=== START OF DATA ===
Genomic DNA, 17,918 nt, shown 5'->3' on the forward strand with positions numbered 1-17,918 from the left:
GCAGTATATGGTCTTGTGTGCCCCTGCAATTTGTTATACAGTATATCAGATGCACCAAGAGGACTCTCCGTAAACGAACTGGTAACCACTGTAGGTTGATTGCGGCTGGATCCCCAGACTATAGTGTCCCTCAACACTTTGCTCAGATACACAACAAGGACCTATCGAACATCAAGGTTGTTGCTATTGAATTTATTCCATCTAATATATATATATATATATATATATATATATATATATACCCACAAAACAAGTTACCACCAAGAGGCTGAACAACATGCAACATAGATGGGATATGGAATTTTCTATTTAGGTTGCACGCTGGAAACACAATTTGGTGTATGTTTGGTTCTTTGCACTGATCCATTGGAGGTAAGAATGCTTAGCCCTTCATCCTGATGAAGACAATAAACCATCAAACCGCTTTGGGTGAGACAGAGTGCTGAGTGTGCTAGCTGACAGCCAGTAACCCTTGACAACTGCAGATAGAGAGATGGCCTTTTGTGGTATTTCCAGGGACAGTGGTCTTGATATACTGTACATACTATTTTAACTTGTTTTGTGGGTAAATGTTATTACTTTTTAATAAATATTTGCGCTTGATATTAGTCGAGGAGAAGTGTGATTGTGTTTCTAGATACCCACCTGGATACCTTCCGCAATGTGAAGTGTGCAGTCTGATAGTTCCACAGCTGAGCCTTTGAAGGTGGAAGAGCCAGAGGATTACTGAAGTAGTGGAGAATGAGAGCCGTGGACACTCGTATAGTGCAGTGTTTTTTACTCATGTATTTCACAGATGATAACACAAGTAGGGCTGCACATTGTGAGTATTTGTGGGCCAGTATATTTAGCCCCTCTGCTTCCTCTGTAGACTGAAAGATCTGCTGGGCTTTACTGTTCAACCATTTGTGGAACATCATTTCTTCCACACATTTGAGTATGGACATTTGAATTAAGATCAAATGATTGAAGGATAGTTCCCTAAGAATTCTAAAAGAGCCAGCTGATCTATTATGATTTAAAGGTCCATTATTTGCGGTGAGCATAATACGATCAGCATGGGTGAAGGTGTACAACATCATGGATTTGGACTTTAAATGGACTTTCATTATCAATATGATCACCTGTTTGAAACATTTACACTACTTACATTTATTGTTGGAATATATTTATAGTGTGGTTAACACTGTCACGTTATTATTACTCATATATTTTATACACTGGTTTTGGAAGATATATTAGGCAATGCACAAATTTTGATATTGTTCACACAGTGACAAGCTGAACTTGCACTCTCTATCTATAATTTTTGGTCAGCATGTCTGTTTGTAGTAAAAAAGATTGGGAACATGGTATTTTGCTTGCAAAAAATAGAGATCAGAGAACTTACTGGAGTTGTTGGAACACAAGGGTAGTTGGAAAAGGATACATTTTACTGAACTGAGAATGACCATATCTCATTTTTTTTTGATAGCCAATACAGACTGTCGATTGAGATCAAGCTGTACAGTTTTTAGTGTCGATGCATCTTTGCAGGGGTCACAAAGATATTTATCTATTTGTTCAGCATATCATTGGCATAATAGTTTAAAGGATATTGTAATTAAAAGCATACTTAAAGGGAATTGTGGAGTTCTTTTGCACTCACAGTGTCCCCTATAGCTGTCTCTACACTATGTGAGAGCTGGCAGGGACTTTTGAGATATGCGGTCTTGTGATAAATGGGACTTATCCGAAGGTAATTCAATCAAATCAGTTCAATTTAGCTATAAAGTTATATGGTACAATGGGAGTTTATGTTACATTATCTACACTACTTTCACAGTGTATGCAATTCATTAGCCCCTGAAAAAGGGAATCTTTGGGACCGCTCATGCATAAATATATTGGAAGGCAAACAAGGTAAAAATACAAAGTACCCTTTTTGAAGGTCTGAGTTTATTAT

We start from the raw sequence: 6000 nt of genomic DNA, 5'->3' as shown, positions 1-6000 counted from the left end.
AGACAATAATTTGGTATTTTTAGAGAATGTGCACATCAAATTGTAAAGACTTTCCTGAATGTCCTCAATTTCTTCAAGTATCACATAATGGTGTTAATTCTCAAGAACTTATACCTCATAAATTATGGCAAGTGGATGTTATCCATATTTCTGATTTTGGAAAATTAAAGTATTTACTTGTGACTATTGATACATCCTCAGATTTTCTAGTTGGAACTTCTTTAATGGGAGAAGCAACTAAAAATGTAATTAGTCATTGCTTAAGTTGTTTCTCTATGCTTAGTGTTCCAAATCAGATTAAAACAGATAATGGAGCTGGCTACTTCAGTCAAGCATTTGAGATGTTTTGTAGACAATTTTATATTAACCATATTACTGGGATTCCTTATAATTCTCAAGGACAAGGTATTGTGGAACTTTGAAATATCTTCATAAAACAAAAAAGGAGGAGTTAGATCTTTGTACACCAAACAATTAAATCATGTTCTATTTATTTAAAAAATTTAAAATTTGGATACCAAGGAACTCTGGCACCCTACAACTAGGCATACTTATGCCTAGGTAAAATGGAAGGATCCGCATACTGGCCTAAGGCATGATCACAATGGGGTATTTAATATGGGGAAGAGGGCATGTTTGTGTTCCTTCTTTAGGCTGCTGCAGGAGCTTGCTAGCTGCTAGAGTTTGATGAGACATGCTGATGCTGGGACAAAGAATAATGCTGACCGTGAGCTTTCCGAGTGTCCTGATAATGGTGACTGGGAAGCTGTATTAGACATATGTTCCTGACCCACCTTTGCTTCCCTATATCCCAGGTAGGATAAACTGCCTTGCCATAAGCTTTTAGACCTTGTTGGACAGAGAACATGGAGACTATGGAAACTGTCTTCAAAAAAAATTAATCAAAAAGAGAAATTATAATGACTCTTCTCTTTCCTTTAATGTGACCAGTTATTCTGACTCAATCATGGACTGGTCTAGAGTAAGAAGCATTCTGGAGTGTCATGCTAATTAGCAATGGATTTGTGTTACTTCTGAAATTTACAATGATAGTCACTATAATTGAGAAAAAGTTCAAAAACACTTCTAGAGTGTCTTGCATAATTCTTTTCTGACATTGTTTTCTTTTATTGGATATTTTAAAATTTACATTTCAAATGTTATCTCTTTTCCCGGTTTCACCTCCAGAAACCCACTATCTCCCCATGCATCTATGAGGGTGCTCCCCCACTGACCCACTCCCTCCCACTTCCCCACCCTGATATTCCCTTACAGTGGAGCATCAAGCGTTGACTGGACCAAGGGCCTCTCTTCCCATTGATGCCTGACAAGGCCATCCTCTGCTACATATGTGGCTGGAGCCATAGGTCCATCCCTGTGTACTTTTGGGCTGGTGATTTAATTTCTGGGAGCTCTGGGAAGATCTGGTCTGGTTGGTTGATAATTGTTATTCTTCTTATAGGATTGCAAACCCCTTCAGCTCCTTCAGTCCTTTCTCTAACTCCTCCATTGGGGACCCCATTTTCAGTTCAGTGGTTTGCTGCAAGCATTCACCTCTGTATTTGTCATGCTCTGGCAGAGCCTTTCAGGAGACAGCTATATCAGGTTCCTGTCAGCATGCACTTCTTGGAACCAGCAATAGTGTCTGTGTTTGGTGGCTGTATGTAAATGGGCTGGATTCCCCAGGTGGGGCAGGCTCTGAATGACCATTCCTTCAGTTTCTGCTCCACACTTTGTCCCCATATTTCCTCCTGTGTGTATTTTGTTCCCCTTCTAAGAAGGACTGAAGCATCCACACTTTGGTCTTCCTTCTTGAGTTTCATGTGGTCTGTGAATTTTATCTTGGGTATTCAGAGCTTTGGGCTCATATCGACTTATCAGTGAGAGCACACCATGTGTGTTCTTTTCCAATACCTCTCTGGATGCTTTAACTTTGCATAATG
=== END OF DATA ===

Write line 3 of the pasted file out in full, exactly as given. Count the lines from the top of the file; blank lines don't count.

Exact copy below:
We start from the raw sequence: 6000 nt of genomic DNA, 5'->3' as shown, positions 1-6000 counted from the left end.